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Monday, December 19, 2011

6 Reasons to Eat Grass-Fed, Pastured and Wild Animal Products over their Grain-Fed Brethren: A Case for Eating Healthy Animal Products: Part 3

And now the third and final piece to this series...

If you at any point want to order some grass-fed meat for yourself you can get some delivered to you by clicking the banner on the right hand side of my page labeled EAT GRASS FED BEEF. I get a lot of my food from there. Great company.

If you missed part 1 you can find it here:

Part 2:

Here are the cliff notes for all of you busy bees out there:

Grass fed beef has less of the saturated fatty acids that increase cholesterol.
- There are different types of saturated fats
- Certain types of saturated fats raise cholesterol levels and some do not
- Grass fed beef contains less saturated fatty acids that affect cholesterol levels.
- 30% of the fat from grass-fed beef is oleic acid, the heart healthy fat found in olive oil
- Grass-fed beef contains less saturated fat and less total fat then grain fed beef
Grass fed dairy products contain more vitamin K2.
- K2 is a form of vitamin K
- K2 is only found in animal products and fermented foods
- K2 decreases your risk of heart disease and decreases the risk of fractures in the elderly
- K2 is highest in animals that are allowed to free range on grass.

5. Grass fed beef has less of the saturated fatty acids that increase cholesterol.
There is a lot of controversy right now about whether or not saturated fat causes heart disease. The literature also goes both ways. This topic is kind of like the elephant in the room as far as nutrition topics go. The general idea is that higher levels of saturated fat eaten correlates to increased blood levels of cholesterol. High blood levels of cholesterol are theorized to cause heart disease. This is a very simplistic view and not all types of saturated fats actually raise cholesterol (19).

Some types of saturated fat can preferentially increase HDL (the “good” cholesterol) like lauric acid, found predominantly in coconut. Some types of saturated fats raise cholesterol more then others. Cows contain the saturated fats palmitic acid, myristic acid and stearic acid. Myristic acid has been shown to increase cholesterol levels as well as palmitic acid to a lesser degree. Stearic acid on the other hand is neutral as has been shown to have no influence on cholesterol levels (20). Contrary to popular belief, fat from animals is not entirely saturated and contains small amounts of polyunsaturated acids as well as a hefty amount of monounsaturated fatty acids (5). 30% of the fat from cows is oleic acid, the same healthy monounsaturated fatty acid found in olive oil (5). Oleic acid has been shown to decrease cholesterol, lower blood pressure and decrease risk of stroke (5). CLA is a polyunsaturated fat found in beef fat as well with health benefits discussed earlier (5).

Grass fed beef has less palmitic and myristic acid and more stearic acid then its grain fed counterpart (5). This means that grass fed beef should be less influential on cholesterol levels. Grass fed beef has less fat in general because grass fed cows tend to have less intramuscular fat (5). This means you are getting less saturated fat per serving of beef and the fat that you do eat has less of an effect on your cholesterol levels. If saturated fat does actually affect your risk for heart disease, eating grass fed over grain fed beef should decrease your risk for heart disease. In reality, the fat is where many of the beneficial nutrients discussed previously are stored including CLA (5). This along with the heart healthy oleic acid beef fat contains could make you rethink trimming all the fat from your steak.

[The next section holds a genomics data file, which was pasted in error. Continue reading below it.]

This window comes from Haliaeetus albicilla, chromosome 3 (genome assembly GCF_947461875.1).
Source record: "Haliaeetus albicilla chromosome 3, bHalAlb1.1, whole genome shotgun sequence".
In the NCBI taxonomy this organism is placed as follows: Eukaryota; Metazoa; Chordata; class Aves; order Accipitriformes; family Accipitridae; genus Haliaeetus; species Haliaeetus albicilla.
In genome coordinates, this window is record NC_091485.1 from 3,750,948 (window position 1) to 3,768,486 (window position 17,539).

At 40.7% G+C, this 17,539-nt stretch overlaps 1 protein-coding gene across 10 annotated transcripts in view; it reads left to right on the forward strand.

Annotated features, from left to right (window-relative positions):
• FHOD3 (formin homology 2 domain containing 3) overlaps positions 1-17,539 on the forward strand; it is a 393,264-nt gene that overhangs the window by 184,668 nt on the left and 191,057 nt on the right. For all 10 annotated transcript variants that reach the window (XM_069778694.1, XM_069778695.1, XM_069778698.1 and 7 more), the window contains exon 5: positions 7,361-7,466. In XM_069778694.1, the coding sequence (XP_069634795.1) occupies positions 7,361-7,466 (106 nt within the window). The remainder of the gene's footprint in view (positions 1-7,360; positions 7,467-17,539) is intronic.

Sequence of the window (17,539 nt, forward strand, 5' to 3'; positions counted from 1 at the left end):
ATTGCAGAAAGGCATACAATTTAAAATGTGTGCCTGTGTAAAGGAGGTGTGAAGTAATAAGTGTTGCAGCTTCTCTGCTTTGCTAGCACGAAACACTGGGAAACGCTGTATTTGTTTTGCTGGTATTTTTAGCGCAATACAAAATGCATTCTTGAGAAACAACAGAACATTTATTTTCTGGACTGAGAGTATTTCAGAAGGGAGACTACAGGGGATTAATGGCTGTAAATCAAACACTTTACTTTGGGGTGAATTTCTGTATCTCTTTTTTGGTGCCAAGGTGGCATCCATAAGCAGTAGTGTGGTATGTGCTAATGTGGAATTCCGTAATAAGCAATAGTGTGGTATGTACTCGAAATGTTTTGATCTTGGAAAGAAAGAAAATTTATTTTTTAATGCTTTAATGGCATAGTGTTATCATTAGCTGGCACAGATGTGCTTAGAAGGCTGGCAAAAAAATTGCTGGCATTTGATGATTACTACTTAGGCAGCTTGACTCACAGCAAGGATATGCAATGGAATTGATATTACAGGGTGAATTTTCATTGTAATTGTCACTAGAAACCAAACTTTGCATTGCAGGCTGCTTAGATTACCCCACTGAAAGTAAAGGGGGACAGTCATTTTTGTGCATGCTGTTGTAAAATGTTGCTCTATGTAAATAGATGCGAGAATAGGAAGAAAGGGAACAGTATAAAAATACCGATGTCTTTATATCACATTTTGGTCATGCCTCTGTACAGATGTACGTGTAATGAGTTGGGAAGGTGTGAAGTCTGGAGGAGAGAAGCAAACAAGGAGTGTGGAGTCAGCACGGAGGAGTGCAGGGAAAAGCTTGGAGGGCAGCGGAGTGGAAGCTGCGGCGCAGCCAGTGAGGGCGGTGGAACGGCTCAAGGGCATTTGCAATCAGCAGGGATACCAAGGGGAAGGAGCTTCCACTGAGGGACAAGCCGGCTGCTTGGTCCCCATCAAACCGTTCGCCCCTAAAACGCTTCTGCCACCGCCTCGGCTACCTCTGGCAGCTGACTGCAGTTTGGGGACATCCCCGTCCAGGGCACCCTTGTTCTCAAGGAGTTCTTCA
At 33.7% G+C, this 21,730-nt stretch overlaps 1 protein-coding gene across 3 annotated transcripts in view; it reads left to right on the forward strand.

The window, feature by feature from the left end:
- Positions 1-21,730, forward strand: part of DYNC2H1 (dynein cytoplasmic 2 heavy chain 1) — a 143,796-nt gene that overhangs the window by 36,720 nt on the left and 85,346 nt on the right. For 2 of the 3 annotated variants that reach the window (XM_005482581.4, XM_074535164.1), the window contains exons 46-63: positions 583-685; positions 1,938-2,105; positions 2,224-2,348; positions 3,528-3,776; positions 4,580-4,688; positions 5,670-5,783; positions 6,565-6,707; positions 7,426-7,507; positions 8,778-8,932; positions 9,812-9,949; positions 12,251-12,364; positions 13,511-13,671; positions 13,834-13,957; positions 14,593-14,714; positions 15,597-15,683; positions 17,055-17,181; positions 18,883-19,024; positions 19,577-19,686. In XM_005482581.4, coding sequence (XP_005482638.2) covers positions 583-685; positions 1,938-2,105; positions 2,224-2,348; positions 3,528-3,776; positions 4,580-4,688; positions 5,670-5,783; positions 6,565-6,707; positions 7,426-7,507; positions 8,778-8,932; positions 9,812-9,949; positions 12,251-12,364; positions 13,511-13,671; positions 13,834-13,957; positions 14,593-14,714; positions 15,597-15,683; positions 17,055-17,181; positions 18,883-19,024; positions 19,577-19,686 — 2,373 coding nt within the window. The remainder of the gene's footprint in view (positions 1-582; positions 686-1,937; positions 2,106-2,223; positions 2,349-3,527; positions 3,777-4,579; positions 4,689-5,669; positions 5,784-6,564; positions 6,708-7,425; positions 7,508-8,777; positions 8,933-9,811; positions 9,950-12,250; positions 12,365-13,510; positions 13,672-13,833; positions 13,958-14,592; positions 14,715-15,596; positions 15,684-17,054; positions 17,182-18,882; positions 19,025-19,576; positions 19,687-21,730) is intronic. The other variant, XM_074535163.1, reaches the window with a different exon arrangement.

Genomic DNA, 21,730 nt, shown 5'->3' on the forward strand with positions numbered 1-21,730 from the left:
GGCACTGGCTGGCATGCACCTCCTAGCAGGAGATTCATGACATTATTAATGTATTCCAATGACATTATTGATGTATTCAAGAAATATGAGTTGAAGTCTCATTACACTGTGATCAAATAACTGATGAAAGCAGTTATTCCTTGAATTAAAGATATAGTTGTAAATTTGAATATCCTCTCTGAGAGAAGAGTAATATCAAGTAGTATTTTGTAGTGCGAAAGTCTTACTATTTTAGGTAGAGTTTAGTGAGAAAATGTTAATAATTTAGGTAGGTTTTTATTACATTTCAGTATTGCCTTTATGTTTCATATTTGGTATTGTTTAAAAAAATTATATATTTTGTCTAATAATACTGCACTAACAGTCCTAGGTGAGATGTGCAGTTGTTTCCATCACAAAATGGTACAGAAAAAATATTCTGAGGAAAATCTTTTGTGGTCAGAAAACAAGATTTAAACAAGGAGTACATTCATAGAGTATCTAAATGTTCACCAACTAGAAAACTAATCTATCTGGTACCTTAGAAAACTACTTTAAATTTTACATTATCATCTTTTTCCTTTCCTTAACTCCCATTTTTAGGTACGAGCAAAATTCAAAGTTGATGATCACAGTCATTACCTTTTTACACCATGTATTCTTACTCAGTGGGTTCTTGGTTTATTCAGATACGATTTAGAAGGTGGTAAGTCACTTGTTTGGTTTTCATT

6. Grass fed dairy products contain more vitamin K2.

Vitamin K2 is a form of vitamin K that has been getting some very interesting attention lately. This vitamin should not be confused with its brother vitamin K1 which is present in certain vegetables. K2 has been shown to decrease the risk of heart disease (21) as well as reducing fracture occurrence in the elderly (22). Unfortunately vitamin K1 does not have these same health benefits. Vitamin K2 is found in cheese, eggs, butter, liver, beef, chicken liver and fermented foods like natto. Vitamin K2 is believed to be highest in animals able to range freely on the pasture and eat the grass and plants around them, although there is no research I have found t support this position. Dr. Weston A. Price popularized this idea.

Whoa! Information overload. I think it helps to look at some published research when you are making the decision to decide what is good and what is bad in your own diet. Conventional wisdom may tell us that meat is bad but a lot of research says the contrary. Hopefully this is some food for thought and can help give you some direction with your nutrition. I don’t believe that marketing, politics and rumors should make up the majority of what we know about health. Lets try and take a more scientific approach!

Remember, the source of your food and what your food eats has everything to do with your health as a result.

Disclaimer: Consult your physician before embarking on any major changes in your dietary regime. That's it! I greatly appreciate any and all feedback from everyone.

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